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NEW YORK DOLLS, 100 Club, London 14 May 2009
Photo by Paul
So what are to make of the glam proto-punk rockers the New York Dolls in
With the passing of Johnny Thunders, Jerry Nolan and more recently Arthur
Kane, the band are based around their surviving core members, the charismatic
vocalist David Johansen (think Jagger meets Robyn Askwith) and his diminutive
fiery guitar playing partner Sylvain Sylvain.
Former Hanoi Rocks bass player Sámi Yaffa adds a more contemporary touch
of androgyny and guitarist Steve Conte make a good fist of imitating Johnny
Thunders’ shapes, while drummer Brian ‘fancy pants’ Delaney’ holds it all down
Photo by Paul Bachmann
In many respects the band are like a cartoon characters come to life. But
this is one shit kicking garage band with an r&b heart and a batch of new
songs from their impressive ‘Cause I Sez So’ album that suggests they
might extend their resurrected career for a good few years yet.
In many respects the 100 Club was the perfect setting, a hot sweaty
unpretentious club with a r&b and punk h istory and this is after all the band
that has been described as ‘blues with mascara’ but with a punkly edge.
Perhaps much like punk itself the The New York Dolls are best remembered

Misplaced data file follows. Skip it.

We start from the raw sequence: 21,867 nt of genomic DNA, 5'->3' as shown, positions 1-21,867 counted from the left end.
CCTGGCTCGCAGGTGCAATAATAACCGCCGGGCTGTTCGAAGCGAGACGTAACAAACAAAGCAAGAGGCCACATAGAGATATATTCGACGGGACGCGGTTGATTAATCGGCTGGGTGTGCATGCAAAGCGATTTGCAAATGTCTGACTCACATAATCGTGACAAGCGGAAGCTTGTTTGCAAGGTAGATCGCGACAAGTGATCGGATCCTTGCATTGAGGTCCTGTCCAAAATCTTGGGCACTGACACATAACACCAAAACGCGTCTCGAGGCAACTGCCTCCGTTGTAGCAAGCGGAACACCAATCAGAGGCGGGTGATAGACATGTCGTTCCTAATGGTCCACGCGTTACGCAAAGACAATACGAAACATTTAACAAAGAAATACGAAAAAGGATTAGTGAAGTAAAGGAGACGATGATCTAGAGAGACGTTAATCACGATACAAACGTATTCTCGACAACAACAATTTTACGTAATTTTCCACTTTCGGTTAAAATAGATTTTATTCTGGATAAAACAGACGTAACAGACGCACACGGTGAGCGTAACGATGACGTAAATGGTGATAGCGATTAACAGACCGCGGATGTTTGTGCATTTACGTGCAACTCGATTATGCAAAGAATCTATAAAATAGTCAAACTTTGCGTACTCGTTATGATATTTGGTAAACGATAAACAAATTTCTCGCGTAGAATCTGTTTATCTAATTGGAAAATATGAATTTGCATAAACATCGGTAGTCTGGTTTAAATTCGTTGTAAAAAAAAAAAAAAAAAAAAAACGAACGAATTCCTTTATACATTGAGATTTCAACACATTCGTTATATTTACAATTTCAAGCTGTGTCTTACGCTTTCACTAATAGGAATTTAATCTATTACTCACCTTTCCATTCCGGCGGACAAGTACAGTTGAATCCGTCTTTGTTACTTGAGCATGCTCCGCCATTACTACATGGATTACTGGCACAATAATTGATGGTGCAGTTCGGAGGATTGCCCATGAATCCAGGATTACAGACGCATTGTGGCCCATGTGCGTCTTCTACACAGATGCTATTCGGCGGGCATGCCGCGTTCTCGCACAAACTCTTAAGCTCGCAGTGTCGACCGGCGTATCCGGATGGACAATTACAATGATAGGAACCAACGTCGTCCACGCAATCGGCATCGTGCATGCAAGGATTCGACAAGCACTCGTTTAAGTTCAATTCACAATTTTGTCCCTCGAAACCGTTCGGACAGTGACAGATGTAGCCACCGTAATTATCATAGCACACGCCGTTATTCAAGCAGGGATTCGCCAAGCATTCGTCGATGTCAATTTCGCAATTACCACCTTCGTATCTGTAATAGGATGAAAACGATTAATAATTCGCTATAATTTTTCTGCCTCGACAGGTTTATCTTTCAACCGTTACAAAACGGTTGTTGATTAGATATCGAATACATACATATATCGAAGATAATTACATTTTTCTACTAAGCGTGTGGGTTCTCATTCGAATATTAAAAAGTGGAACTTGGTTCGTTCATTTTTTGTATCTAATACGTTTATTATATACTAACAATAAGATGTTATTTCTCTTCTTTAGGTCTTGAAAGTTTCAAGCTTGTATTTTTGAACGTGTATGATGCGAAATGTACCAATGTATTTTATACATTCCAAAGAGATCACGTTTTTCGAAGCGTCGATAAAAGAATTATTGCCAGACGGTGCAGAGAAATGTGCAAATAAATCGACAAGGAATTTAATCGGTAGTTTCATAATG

as a band that went on to influence future musical generations, but if nothing
else this show suggested they still have plenty to give in their own right.
Given the Johnny Thunders, MC5, Damned, Stooges T shirts and presence of
support band Spizz ‘Where’s Captain Kirk’ Energi everything pointed to a
nostalgic return to the late 70’s. But in fact the Dolls pre-dated punk and in
the case of ‘Jet Boy’ (thrillingly reprised tonight) they were a direct
influence on bands like The Ramones.
Photo by Paul Bachmann
Perhaps it was a combination of Johansen’s mirror image of Jagger and the
band’s r&b leanings that made them unpalatable to 70’s UK audiences. Over
3 decades later they seem to have finally found their niche as agent
provocateurs on the post punk garage scene. Their unflappable high octane
show in cauldron like conditions cast a surprisingly wide musical net,
with the recently re-recorded ‘Trash’ even slipping into a surprising
The Dolls also enjoyed a couple of hearty call and response sequences on
the primal stomp of ‘Babylon’ and the rapturously received cover of Bo Diddley’s
‘Pills’. And as if to demonstrate their soft core, they even worked up a full
blown love-in on the Johansen harp led ‘We’re All In Love’.
But it was the impressive newer efforts like the funky groove of ‘Nobody
Got No Biznis’, the bone crunching wall of sound riffs of ‘Muddy Bones’ (vocally
reminiscent of Eddie & The Hot Rods) and best of all the chanted hook of the
very catchy new single ‘Cause I Sez So’ that augers well for the future.
Sylvain worked the audience to the max and put the emphasis on fun with
another enthusiastic call and response sequence on the shifting tempo changes of
‘Stranded in the Jungle’.
Johansen meanwhile displayed that priceless ability to wander across the
stage with a confused look and an occasional perfunctory clap of the hands to
bring him back to the present.
In short The New York Dolls rocked the house, took us up, down, sideways
and then back to the top again. And when at the end Johansen proclaimed ‘I think
we did a pretty good rock & roll show’, what do you think’? no one in the house
was about to argue.
Review by Pete
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